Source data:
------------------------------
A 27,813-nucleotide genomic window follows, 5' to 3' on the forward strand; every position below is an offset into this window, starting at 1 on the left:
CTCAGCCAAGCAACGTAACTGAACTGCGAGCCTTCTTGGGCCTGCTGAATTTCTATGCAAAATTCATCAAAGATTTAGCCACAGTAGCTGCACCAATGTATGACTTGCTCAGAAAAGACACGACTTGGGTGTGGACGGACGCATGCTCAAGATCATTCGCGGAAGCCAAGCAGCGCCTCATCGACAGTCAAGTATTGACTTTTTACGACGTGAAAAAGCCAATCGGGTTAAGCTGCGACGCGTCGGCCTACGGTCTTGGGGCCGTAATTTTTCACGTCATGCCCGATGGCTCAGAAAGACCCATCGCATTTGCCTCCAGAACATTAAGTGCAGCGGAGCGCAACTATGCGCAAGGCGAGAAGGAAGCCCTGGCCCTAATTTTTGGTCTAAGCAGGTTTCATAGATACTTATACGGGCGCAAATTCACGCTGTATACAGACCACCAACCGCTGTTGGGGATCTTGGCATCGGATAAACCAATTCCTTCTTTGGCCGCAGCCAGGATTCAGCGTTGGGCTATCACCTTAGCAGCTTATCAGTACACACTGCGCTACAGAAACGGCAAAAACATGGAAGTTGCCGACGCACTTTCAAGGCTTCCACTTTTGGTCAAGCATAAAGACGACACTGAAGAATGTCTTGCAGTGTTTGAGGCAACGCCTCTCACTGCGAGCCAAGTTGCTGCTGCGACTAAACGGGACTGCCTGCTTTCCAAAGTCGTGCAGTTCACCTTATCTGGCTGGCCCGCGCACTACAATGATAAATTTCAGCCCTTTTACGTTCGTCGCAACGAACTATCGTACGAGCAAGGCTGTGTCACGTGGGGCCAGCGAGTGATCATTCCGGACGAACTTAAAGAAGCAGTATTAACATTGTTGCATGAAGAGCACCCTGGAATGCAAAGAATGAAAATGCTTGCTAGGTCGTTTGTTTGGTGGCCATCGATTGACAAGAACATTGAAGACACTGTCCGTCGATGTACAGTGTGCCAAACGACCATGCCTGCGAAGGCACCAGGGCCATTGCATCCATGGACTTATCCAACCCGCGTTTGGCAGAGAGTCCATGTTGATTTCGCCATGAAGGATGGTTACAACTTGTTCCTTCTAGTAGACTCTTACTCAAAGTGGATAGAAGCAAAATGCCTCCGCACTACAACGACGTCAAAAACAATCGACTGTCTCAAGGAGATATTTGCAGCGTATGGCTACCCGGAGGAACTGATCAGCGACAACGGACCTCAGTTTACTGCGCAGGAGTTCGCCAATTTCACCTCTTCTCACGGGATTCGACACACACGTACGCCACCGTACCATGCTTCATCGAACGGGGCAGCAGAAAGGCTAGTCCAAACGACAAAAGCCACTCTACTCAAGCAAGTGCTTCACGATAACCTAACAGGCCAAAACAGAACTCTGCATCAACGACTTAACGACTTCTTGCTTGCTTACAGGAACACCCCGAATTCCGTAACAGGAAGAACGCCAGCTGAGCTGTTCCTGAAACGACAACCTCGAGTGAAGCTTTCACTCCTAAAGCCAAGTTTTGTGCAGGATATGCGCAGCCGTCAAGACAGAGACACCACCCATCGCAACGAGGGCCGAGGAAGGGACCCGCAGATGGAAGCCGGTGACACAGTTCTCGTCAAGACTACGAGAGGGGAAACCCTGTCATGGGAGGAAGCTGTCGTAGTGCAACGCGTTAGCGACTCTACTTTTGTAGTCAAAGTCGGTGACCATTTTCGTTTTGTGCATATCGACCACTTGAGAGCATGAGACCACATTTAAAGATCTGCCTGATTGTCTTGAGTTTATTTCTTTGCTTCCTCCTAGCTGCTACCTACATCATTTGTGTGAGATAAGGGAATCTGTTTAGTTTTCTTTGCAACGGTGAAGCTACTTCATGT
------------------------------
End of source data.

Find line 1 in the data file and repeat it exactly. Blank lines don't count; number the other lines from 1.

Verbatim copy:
A 27,813-nucleotide genomic window follows, 5' to 3' on the forward strand; every position below is an offset into this window, starting at 1 on the left: